Open Access News

News from the open access movement

Friday, March 09, 2007

Why faculty choose OA to publish in OA journals

Stefanie E. Warlick and K. T.L. Vaughan, Factors influencing publication choice: why faculty choose open access, Biomedical Digital Libraries, March 9, 2007.  Abstract:  

Background.  In an attempt to identify motivating factors involved in decisions to publish in open access and open archives (OA) journals, individual interviews with biomedical faculty members at the University of North Carolina at Chapel Hill (UNC-Chapel Hill) and Duke University, two major research universities, were conducted. The interviews focused on faculty identified as early adopters of OA/free full-text publishing.

Methods.  Searches conducted in PubMed and PubMed Central identified faculty from the two institutions who have published works in OA/free full-text journals. The searches targeted authors with multiple OA citations during a specified 18 month period. Semi-structured interviews were conducted with the most prolific OA authors at each university. Individual interviews attempted to determine whether the authors were aware they published in OA journals, why they chose to publish in OA journals, what factors influenced their publishing decisions, and their general attitude towards OA publishing models. Results & Discussion: Fourteen interviews were granted and completed. Respondents included a fairly even mix of Assistant, Associate and Full professors. Results indicate that when targeting biomedical faculty at UNC-Chapel Hill and Duke, speed of publication and copyright retention are unlikely motivating factors or incentives for the promotion of OA publishing. In addition, author fees required by some open access journals are unlikely barriers or disincentives.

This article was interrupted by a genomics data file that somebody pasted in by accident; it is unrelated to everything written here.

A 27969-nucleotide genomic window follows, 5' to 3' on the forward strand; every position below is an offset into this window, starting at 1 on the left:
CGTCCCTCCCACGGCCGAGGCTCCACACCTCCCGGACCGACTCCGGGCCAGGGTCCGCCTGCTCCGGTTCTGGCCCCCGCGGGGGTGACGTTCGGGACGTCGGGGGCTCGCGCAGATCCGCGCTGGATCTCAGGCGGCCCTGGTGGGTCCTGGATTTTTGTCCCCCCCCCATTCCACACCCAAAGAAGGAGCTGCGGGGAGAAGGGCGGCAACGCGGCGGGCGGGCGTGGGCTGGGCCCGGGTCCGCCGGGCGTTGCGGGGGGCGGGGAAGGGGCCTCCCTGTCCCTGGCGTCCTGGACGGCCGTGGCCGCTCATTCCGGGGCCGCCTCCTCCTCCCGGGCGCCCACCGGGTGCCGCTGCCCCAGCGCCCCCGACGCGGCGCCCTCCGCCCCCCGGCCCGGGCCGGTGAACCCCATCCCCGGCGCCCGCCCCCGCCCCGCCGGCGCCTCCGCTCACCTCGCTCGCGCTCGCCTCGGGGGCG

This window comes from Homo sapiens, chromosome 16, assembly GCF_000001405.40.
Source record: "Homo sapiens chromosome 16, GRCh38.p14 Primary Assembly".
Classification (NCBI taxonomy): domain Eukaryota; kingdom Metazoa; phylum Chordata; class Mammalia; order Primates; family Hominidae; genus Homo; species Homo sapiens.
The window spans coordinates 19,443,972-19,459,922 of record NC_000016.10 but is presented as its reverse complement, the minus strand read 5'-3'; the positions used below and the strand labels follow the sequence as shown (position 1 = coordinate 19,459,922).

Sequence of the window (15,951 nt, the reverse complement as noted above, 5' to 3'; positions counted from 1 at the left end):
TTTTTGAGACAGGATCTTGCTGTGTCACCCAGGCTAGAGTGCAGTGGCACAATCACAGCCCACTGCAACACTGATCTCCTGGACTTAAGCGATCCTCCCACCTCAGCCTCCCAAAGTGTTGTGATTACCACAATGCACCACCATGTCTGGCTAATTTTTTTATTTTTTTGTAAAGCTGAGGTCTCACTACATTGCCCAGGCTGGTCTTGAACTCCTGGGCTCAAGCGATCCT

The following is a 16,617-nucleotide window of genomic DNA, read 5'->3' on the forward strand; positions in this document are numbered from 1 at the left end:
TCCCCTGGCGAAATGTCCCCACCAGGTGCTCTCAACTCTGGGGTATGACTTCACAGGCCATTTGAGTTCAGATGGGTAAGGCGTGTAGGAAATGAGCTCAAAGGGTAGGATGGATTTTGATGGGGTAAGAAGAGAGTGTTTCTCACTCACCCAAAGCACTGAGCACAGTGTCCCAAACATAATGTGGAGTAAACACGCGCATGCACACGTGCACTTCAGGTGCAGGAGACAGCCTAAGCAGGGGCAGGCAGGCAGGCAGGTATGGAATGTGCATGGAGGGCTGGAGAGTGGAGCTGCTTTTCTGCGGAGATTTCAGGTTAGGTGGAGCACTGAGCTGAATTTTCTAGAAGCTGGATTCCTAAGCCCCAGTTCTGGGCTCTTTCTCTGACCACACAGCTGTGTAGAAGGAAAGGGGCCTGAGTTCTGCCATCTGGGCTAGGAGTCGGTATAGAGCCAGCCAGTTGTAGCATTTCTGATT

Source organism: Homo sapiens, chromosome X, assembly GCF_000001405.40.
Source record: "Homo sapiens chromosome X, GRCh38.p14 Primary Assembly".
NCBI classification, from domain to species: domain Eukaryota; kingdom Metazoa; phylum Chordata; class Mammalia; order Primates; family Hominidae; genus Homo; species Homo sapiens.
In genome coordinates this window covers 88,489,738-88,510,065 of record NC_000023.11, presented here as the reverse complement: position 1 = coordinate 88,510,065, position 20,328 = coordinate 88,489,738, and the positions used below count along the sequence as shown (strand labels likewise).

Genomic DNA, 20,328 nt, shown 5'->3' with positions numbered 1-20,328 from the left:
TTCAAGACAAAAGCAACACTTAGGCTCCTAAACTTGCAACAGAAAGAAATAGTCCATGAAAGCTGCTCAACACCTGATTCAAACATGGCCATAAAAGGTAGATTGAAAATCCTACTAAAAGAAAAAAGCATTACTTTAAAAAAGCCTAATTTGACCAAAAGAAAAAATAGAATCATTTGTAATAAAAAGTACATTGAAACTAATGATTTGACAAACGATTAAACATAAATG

Conclusions.  It appears that publication quality is of utmost importance when choosing publication venues in general, while free access and visibility are specifically noted incentives for selection of OA journals. Therefore, free public availability and increased exposure may not be strong enough incentives for authors to choose open access over more traditional and respected subscription based publications, unless the quality issue is also addressed.

Comment.  Here's how I put it in Open Access and Quality (October 2006):

I can accept...that most authors will seek prestige before OA, if they have to choose.  The mistake is to assume that they have to choose.

There are two reasons why there's no trade-off here.  First, there are already high-quality, high-prestige OA journals and their existence shows that nothing intrinsic to OA blocks that path.  Second, authors can publish in a prestigious TA journal and then deposit their postprint in an OA repository.  About 70% of TA journals already give blanket permission for this and many of the others will give permission after an individual request.